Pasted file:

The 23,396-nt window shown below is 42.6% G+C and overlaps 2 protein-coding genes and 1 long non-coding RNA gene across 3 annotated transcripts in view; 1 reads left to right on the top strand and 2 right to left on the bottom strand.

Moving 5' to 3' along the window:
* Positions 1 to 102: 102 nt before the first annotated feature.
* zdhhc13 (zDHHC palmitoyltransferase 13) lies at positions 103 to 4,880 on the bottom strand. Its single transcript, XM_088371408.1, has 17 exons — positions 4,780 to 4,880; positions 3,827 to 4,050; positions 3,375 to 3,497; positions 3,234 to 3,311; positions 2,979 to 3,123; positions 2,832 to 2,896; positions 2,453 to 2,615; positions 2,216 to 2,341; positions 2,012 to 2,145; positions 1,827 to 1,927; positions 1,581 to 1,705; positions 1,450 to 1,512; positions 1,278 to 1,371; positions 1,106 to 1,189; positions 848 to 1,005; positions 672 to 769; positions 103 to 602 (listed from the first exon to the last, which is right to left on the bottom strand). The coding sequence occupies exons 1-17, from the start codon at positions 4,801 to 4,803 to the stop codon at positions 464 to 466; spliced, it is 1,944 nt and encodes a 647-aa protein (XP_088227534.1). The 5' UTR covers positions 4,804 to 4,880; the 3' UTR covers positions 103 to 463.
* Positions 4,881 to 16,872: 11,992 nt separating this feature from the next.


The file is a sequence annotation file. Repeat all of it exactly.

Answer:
The 23,396-nt window shown below is 42.6% G+C and overlaps 2 protein-coding genes and 1 long non-coding RNA gene across 3 annotated transcripts in view; 1 reads left to right on the top strand and 2 right to left on the bottom strand.

Moving 5' to 3' along the window:
* Positions 1 to 102: 102 nt before the first annotated feature.
* zdhhc13 (zDHHC palmitoyltransferase 13) lies at positions 103 to 4,880 on the bottom strand. Its single transcript, XM_088371408.1, has 17 exons — positions 4,780 to 4,880; positions 3,827 to 4,050; positions 3,375 to 3,497; positions 3,234 to 3,311; positions 2,979 to 3,123; positions 2,832 to 2,896; positions 2,453 to 2,615; positions 2,216 to 2,341; positions 2,012 to 2,145; positions 1,827 to 1,927; positions 1,581 to 1,705; positions 1,450 to 1,512; positions 1,278 to 1,371; positions 1,106 to 1,189; positions 848 to 1,005; positions 672 to 769; positions 103 to 602 (listed from the first exon to the last, which is right to left on the bottom strand). The coding sequence occupies exons 1-17, from the start codon at positions 4,801 to 4,803 to the stop codon at positions 464 to 466; spliced, it is 1,944 nt and encodes a 647-aa protein (XP_088227534.1). The 5' UTR covers positions 4,804 to 4,880; the 3' UTR covers positions 103 to 463.
* Positions 4,881 to 16,872: 11,992 nt separating this feature from the next.